To ensure privacy on the overlooked plot, Tokyo-based Takuro Yamamoto Architects made all street-facing walls windowless. Instead, all glazing faces the two openings that cut through the volume of the three-storey building.
The Best Undergraduate Architecture Schools in the US:
L’exposition organisée à la Cité de l’Architecture et du Patrimoine jusqu’au 20 février 2016 se pose la question du « devenir indien » de cette ville à nulle autre pareille, conçue par Le Corbusier il y un peu plus de cinquante ans. Comment Chandigarh s’adapte-t-elle aux défis posés par une urbanisation toujours croissante ? Voici quelques pistes de réponses.
tham & videgård arkitekter . + malcolm reading
The building concept treat interior and outdoor spaces as an inter-locked, integral and continuous whole offering intermediate places around the museum in a scale between the city and the art spaces inside.
Apple's new Foster + Partners-designed flagship store in Chicago is said to have been inspired by Frank Lloyd Wright's Prairie Style Homes outside the city. Unveiled first by the Chicago Tribune, the store will feature a 14-foot entry pavilion that will usher visitors from Michigan Avenue down into the sales floor backdropped with views of the Chicago River. A "grand flight of stairs" will offer pedestrians an alternative route to the riverside walkway that flanks the bank.
Tadao Ando: Ichigoni 152
Architects: Olivier Ottevaere & John Lin , The University of Hong Kong
THE WARP is a rest area and roadside market built as part of a post-earthquake reconstruction in Ludian town, Yunnan, China. Situated in an ethnically diverse region with a Muslim majority population, the project serves as a meeting point and look out along the main entry road to this mountain village. The project provides three key spaces, stepped seating area for selling fruit and produce, a wooden deck for viewing and a covered resting and eating area. Formally, the deck extends toward the scenic valley, transforming from a straight line into a sine curve. Its peaks and valleys mimic the landscape while providing two mirrored spaces (above and below) for viewing and resting.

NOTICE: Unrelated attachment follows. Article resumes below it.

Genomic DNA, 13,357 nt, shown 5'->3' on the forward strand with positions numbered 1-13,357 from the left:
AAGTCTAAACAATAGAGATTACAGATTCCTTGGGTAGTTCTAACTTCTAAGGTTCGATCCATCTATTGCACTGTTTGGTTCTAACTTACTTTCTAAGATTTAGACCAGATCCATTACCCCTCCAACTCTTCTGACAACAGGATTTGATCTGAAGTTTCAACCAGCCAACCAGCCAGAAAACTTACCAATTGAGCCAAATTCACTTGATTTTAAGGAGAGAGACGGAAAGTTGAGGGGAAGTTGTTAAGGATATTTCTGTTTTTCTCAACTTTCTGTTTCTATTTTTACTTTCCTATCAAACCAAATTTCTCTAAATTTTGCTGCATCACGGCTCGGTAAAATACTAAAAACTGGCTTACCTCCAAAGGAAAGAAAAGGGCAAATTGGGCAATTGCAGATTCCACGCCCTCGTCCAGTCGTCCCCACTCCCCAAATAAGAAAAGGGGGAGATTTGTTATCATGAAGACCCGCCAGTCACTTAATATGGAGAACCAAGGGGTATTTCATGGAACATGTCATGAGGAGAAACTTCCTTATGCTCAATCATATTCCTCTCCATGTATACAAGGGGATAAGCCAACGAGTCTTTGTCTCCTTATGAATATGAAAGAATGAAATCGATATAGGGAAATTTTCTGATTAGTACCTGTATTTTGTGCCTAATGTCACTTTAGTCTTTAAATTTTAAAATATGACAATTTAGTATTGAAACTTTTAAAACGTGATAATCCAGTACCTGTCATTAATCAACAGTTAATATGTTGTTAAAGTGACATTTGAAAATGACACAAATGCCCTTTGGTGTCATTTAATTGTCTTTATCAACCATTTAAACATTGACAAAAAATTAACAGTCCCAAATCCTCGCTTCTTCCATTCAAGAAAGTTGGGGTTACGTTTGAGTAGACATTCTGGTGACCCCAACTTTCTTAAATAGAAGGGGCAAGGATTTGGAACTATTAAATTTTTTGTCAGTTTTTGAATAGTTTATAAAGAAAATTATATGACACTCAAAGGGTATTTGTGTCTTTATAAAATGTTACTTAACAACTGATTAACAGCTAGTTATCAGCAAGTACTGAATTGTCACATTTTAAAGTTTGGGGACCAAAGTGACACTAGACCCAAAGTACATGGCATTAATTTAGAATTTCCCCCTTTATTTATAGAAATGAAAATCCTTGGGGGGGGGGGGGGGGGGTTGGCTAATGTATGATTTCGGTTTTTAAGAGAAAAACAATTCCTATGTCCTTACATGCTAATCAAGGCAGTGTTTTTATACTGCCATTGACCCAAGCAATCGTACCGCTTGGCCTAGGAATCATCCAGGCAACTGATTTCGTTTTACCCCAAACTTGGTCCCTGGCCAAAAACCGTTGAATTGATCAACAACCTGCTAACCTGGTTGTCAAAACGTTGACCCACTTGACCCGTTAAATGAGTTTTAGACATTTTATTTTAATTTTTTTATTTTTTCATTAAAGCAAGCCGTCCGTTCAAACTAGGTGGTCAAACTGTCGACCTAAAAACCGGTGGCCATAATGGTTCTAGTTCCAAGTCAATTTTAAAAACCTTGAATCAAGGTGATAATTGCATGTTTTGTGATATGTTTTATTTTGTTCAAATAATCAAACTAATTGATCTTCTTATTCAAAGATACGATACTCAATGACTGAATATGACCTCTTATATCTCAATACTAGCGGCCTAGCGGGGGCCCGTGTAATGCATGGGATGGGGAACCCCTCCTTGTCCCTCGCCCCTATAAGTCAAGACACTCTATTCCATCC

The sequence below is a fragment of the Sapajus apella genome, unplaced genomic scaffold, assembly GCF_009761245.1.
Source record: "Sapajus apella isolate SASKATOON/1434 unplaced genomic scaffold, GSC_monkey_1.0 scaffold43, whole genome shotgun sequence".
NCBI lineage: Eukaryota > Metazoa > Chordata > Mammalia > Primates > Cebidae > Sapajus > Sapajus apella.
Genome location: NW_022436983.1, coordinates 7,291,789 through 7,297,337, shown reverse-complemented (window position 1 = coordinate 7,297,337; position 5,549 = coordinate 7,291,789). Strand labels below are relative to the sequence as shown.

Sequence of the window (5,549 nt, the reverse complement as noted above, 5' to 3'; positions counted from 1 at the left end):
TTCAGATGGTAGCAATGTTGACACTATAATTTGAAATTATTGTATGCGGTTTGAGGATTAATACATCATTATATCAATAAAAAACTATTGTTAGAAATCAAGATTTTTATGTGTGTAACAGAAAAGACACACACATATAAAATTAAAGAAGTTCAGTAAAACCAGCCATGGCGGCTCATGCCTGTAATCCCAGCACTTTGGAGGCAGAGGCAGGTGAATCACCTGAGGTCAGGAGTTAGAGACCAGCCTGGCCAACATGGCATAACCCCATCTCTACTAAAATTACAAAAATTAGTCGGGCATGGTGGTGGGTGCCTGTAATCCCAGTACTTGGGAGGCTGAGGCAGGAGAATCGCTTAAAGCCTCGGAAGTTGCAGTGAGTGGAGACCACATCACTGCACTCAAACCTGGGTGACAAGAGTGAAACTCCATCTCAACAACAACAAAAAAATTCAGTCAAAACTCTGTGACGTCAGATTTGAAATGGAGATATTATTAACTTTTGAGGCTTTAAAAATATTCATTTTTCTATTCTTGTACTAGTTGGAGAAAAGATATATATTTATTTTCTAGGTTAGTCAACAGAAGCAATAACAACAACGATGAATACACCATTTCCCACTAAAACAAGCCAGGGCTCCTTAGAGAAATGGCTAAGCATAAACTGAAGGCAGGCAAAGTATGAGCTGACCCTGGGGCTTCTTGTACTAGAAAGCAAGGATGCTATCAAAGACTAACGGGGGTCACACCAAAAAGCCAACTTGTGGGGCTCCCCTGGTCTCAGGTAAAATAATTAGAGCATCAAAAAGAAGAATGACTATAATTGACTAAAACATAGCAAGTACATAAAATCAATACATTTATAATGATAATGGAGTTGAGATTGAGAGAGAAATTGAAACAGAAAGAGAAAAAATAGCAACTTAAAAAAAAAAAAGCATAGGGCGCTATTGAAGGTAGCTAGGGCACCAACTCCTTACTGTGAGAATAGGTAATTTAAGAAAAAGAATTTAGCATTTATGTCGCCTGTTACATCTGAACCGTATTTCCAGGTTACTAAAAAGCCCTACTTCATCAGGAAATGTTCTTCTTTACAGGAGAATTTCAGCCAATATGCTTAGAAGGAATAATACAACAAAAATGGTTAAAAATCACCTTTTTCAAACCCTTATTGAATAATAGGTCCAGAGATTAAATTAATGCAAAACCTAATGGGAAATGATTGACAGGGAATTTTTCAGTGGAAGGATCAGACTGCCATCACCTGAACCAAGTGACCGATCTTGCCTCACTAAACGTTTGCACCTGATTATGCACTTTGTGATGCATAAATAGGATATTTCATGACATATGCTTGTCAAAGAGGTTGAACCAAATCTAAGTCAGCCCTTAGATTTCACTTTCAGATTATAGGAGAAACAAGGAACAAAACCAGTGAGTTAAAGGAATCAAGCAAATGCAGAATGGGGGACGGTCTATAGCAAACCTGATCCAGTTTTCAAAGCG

L’art de construire et d’assembler est la marque de fabrique de Renzo Piano, né d’une famille de constructeur, dont les projets sont des champs d’expérimentation dans le domaine technique comme à l’échelle urbaine. Car, s’il est un fil conducteur dans son travail, c’est la relation à la ville.
Concevoir la plus haute tour d’Europe sur une gare londonienne comme insérer un petit bâtiment dans un îlot haussmannien à Paris ou bien développer un écoquartier dans le nord de l’Italie à Trento, ou encore inscrire le nouveau parlement maltais dans la cité des chevaliers à La Valette sont autant de défis que Renzo Piano et son équipe aiment à relever. Précisément, il s’agit bien d’un travail d’équipe avec ses associés du Building Workshop.
ls aimaient sans doute se retrouver autour d’un verre dans ce quartier animé de Paris, pour y parler de tout et de rien, d’architecture aussi. Ils ne pouvaient pas imaginer qu’ils y laisseraient leur vie. La folie criminelle de quelques-uns les a fauchés au printemps de leur jeune existence. Nous nous associons par la pensée à la peine de leurs proches et leur rendons ici hommage.
Quentin Mourier, 29 ans, architecte, diplômé de l’Ensa de Versailles en 2011;
Amine Ibnolmobarak, 29 ans, architecte diplômé de l’Ensa de Paris-Malaquais, enseignant-chercheur;
Vincent Detoc, architecte, 38 ans;
L’agence Chartier-Dalix a également perdu une jeune collaboratrice de 30 ans, Emilie Meaud, architecte diplômée de l’Ensa de Paris-La Villette. Sa sœur jumelle, Charlotte, est morte à ses côtés;